December 20, 2018
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Germans are known as heavy cash users. In 2017, they paid cash for most of their purchase transactions. If they do not use cash, they prefer to pay by direct debit or card. Credit transfers and e-money payments are used less often. Germans initiated almost one fifth of cashless payments via the internet. Mobile payments were rarely used but this will likely change given a number of new mobile payment services came on the market in 2018. In Q3, German households took out an impressive EUR 16 bn in net new loans, the highest quarterly figure since the introduction of the euro. Of this, EUR 13 bn came from mortgages, while consumer lending lost some pace. Deposit inflows were buoyant for a Q3 and German households increased their savings rate to 10.7%. [more]
November 8, 2018
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8
With digitalisation becoming an ever more common feature along the value chain, the German industry looks set to enjoy higher potential growth in the coming years. The additional gross value added in German manufacturing might total EUR 70–140 bn for the years between 2018 and 2025. As a rule, the industrial sector is in a better position than numerous (personal) services sectors to benefit from the favourable impact of digitalisation. Traditional capital goods producers, such as the auto industry or mechanical and electrical engineering, are likely to see their gross value creation benefit more strongly from digitalisation than the metals or chemicals sector. [more]
October 19, 2018
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9
German households hold a higher share of their savings in bank deposits than their French or British peers. But their portfolios are more diversified than perception suggests if all low-risk/low-return investments are taken into account. They invest meaningfully in stock markets, both directly and indirectly. The recent upward trend though may be driven by the low interest rate environment. In Q2, household lending in Germany continued to grow dynamically at 3.8% yoy, driven solely by mortgage loans. However, mortgage growth has not increased much recently despite the benign economic situation and booming real estate markets. Consumer loans declined for the first time in five years. Meanwhile, deposits saw exceptionally large inflows, with maturities shortening further. [more]
September 14, 2018
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10
Since the last corporate tax overhaul in 2008, the need for reform has been continuously building in Germany. Given the ongoing criticism of Germany's current account surpluses, a reduction in corporate taxes would be a strong signal to provide new impulses to the sluggish domestic investment activity, thereby addressing a key issue of the current account discussion. The international trend towards lower tax rates also needs to be addressed, if Germany is to retain its competitiveness as a site for investment, innovation and jobs. [more]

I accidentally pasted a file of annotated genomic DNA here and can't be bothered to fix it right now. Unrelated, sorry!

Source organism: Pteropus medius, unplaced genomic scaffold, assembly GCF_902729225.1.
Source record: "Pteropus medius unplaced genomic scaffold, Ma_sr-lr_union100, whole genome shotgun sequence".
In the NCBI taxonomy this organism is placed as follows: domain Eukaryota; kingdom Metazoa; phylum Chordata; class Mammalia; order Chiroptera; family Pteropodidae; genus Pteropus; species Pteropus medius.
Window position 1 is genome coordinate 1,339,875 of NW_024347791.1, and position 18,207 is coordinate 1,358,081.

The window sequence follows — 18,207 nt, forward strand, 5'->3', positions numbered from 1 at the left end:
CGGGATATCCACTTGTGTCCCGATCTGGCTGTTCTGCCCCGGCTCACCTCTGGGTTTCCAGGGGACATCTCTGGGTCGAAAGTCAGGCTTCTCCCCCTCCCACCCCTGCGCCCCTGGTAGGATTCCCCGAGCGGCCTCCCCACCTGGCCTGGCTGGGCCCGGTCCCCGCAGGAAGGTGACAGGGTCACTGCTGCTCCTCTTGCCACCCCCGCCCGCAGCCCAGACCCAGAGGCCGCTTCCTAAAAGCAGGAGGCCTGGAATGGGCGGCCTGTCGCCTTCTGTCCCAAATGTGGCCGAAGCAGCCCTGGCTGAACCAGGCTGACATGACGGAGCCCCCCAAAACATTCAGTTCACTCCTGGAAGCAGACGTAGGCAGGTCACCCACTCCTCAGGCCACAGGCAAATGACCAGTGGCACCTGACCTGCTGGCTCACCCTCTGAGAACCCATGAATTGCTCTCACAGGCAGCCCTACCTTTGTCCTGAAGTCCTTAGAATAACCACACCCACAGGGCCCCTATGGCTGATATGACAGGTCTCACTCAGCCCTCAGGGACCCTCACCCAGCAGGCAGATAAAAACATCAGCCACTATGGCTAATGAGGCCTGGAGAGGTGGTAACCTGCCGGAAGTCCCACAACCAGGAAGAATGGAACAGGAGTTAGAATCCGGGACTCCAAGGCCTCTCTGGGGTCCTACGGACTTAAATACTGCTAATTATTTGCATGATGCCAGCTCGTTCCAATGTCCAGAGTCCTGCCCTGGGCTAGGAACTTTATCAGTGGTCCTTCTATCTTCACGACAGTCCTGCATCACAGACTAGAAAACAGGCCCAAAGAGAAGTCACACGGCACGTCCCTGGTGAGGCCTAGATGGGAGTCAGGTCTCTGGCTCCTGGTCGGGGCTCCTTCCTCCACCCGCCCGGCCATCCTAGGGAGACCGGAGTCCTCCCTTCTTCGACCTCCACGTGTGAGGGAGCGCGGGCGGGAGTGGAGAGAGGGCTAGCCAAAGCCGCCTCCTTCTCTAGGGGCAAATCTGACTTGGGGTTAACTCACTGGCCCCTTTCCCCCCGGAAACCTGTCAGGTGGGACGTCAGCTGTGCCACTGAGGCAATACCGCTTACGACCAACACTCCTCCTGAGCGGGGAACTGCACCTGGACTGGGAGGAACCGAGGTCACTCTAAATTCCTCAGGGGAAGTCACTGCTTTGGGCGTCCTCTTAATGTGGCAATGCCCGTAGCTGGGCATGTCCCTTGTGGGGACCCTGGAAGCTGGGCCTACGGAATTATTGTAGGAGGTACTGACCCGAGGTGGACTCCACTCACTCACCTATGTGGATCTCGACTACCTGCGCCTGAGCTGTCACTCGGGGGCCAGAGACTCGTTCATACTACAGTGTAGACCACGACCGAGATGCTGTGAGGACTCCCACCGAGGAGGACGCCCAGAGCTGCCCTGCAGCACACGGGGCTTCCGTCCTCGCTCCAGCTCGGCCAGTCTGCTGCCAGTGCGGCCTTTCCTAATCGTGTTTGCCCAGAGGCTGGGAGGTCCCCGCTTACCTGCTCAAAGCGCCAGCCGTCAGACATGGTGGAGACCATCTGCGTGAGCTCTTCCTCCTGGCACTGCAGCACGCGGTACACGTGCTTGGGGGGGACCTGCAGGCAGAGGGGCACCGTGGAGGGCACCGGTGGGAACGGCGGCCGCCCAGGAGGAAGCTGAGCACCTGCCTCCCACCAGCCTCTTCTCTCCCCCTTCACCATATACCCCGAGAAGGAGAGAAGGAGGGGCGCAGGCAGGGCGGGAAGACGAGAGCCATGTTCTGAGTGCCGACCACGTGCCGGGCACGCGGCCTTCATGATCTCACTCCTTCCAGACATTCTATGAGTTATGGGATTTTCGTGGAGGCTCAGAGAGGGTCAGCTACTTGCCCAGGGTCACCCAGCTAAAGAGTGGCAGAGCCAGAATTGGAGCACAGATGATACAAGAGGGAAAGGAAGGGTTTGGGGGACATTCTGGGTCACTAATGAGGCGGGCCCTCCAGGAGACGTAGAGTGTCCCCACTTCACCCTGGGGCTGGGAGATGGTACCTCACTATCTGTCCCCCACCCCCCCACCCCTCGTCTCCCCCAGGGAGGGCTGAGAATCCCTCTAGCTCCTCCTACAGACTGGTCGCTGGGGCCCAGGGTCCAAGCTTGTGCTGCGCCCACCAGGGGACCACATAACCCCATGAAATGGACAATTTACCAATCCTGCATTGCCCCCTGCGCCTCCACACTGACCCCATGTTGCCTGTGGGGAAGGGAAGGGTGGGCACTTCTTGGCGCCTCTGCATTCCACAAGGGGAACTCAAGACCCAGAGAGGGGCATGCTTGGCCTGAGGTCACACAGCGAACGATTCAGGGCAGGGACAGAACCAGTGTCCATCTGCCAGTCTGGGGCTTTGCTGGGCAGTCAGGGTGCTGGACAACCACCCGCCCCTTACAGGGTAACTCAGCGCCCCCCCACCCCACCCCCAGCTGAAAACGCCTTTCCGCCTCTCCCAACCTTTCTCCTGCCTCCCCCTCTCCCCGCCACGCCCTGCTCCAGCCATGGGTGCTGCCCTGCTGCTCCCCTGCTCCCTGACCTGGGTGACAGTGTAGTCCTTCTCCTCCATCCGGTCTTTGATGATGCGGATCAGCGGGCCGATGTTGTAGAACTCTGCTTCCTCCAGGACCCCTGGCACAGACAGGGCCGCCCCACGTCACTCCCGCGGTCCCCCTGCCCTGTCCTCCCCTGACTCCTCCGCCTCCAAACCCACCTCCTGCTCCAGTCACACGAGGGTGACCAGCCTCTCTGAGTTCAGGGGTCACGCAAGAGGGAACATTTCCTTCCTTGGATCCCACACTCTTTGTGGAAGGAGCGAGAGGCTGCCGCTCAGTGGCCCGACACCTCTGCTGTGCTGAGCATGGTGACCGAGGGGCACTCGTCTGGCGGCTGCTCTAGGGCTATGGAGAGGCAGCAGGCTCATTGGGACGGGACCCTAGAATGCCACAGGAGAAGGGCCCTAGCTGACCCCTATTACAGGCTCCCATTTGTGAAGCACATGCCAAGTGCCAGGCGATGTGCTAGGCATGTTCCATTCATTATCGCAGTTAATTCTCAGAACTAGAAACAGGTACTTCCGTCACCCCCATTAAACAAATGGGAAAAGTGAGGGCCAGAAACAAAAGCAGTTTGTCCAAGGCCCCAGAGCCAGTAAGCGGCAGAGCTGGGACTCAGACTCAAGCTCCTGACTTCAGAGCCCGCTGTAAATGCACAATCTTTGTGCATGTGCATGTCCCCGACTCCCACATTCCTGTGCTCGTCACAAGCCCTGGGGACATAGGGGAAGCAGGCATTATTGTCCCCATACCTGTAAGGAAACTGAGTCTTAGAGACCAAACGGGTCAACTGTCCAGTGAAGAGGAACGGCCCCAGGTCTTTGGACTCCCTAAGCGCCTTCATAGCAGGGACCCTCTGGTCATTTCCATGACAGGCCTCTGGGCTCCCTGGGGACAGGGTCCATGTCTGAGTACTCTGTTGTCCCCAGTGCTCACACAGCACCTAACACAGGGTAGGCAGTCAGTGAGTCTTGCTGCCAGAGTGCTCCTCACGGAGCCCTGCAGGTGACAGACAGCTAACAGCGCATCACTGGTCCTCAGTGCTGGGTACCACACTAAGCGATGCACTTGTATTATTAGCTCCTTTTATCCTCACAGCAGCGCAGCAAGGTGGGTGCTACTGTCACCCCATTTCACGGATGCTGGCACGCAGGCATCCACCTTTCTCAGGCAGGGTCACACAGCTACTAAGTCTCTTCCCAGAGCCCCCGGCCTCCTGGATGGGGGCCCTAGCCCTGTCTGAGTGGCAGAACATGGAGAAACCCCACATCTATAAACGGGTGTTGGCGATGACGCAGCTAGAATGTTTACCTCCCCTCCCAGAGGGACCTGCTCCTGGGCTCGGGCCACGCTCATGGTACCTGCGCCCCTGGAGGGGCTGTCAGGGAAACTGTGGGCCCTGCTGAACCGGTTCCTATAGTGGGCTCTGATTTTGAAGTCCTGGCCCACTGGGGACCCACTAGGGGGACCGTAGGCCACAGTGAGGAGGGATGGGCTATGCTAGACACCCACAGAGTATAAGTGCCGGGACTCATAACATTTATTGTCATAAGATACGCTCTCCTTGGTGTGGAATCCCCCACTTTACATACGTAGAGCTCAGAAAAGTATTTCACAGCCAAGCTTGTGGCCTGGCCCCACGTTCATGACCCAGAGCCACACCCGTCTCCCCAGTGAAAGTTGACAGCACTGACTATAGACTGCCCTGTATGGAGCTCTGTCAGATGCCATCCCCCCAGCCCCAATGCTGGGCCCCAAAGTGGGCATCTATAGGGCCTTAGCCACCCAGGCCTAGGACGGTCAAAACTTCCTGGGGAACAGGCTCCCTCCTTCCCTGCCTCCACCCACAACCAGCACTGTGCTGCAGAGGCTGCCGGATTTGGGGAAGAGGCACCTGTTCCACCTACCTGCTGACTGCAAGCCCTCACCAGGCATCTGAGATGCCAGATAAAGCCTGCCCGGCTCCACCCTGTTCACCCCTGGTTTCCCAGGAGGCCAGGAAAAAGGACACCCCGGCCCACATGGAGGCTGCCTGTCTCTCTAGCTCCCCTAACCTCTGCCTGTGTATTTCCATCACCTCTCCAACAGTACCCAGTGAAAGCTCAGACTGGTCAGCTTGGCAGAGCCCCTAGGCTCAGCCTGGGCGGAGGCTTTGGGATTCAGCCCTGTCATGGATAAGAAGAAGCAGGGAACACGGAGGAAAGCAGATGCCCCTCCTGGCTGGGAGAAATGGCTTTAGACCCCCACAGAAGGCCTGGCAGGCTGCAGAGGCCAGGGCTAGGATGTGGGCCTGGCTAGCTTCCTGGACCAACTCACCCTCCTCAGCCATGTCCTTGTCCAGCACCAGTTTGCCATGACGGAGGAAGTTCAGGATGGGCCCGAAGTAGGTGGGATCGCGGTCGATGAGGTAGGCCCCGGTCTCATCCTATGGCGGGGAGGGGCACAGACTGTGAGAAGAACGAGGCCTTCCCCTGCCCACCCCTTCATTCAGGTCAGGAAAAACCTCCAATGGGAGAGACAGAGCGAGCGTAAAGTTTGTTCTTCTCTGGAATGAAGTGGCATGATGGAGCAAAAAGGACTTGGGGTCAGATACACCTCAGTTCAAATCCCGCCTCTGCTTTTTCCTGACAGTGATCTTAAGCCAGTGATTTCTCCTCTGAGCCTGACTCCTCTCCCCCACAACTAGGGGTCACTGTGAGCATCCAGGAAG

July 25, 2018
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11
The number of FinTech start-ups in Germany has surged in recent years. They are mostly active in crowd funding and payments. Online payment schemes offered by FinTechs or BigTechs have already become the most popular way to pay for internet purchases. Meanwhile, the biggest focus of blockchain start-ups in Germany is on financial services. Many FinTechs cooperate with banks which like them for their innovative solutions. [more]
February 8, 2018
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12
The four-month deadlock following the inconclusive German federal elections was brought closer to its end with the coalition agreement between the CDU/CSU and the SPD. The last hurdle to Merkel's re-election is now the SPD membership ballot which is expected to give its approval, though at a thin margin. The agreement foresees significant investment in infrastructure and education but caters too much to permanent spending on social and pension policy given the largely cyclical nature of the budgetary leeway. Europe is supposed to take centre stage in the would-be coalition's policy – a signal which matters for Martin Schulz but less so for the member ballot and the German voter. The coalition commits itself to the transformation of the ESM and more spending on Europe but the red lines will only emerge when the details will be tabled. Surprisingly, the SPD will hold most of the major portfolios in the cabinet. With the foreign and the finance ministry the SPD got hold on the key portfolios for shaping the European policy course, although the key decisions will still be left to the chancellor. [more]